Clearlake Shipping PTE Ltd. v. NuStar Energy Services, Inc., No. 17-1458 (2d Cir. 2018)

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Justia Opinion Summary

An interpleader defendant, NuStar, appealed the district court's partial final judgment rejecting its claims of entitlement to maritime liens against two chartered vessels. The district court ruled that NuStar was not entitled to maritime liens under the Commercial Instruments and Maritime Liens Act (CIMLA).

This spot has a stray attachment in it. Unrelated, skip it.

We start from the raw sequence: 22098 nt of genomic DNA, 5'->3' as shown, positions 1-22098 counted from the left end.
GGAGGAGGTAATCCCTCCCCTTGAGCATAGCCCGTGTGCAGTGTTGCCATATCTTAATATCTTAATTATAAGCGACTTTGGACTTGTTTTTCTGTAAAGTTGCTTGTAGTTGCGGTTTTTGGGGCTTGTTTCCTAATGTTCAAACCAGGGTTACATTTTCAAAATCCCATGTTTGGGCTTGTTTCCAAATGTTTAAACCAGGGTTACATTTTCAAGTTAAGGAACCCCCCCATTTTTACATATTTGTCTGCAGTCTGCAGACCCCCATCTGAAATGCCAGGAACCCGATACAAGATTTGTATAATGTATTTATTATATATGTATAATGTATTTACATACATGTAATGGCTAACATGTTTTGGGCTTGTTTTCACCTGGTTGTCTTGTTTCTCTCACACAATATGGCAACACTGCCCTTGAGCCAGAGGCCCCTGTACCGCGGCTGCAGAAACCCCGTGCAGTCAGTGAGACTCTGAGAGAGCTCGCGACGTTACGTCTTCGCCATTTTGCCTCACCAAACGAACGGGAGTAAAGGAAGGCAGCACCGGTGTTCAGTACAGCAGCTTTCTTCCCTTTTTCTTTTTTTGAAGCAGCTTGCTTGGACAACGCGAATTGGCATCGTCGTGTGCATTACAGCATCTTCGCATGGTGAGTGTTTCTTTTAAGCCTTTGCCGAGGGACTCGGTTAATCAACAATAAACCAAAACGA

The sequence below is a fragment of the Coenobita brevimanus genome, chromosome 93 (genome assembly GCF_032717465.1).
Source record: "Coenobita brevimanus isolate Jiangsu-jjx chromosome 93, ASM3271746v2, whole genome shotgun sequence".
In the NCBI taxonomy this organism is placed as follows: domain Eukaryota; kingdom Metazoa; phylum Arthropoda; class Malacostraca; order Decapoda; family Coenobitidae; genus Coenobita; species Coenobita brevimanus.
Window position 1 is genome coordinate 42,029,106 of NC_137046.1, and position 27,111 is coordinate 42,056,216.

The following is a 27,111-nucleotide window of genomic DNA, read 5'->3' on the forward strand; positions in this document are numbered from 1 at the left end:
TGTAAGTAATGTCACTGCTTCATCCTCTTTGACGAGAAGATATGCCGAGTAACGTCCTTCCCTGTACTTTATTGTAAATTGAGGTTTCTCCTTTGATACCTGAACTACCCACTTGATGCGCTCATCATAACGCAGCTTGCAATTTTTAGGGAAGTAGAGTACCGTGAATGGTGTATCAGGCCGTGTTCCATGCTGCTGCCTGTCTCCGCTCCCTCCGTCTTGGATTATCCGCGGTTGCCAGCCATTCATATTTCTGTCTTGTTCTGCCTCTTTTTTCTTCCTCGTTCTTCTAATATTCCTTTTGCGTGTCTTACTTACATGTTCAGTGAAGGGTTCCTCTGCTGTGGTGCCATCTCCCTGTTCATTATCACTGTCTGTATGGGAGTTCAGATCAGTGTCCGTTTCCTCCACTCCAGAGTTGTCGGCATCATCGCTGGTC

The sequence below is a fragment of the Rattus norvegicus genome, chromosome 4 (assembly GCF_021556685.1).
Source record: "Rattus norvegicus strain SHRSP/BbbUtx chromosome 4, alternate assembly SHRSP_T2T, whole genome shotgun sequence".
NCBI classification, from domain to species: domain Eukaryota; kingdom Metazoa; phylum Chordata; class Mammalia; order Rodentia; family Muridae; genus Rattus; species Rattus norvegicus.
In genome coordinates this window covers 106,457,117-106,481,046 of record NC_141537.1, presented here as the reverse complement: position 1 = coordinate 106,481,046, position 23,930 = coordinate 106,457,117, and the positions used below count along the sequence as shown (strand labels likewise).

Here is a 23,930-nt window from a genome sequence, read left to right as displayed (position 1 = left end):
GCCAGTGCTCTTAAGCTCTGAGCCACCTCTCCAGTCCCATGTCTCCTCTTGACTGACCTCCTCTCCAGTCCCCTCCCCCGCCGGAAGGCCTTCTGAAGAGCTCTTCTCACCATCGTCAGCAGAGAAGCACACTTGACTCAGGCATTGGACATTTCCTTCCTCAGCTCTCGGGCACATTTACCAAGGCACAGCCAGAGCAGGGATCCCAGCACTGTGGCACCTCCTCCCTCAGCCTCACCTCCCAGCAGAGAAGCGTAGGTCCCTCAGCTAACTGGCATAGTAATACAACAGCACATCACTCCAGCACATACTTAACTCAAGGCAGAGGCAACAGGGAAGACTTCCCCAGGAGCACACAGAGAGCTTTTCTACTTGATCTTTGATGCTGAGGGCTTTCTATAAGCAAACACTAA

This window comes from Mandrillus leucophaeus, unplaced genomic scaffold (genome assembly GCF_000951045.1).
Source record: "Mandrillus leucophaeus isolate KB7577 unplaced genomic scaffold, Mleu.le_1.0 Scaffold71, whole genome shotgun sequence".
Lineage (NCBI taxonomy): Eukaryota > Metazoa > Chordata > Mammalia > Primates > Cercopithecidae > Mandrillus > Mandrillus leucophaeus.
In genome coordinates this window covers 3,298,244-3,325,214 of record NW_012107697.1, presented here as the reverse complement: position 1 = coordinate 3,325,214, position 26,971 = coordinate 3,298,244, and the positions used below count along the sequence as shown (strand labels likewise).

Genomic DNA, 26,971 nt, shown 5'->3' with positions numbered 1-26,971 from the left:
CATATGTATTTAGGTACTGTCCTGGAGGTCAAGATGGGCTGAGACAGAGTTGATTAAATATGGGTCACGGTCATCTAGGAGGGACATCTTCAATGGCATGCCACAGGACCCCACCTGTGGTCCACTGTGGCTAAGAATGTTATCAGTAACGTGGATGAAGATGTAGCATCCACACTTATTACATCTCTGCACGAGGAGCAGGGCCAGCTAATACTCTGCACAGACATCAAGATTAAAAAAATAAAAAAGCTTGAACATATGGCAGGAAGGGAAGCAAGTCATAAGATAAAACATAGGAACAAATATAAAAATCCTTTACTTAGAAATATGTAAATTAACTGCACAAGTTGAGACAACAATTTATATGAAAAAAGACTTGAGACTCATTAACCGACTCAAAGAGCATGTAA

The Second Circuit affirmed and held that the district court did not err in interpreting the CIMLA or ruling that maritime liens may not properly be granted based on principles of equity. The court held that NuStar's contentions as to the proper interpretation of the CIMLA was foreclosed by the court's recent decision in ING Bank N.V. v. M/V TEMARA, 892 F.3d 511 (2d Cir. 2018). Furthermore, the district court did not err by concluding that the exception to the general rule against a subcontractor's entitlement to a maritime lien did not apply to NuStar.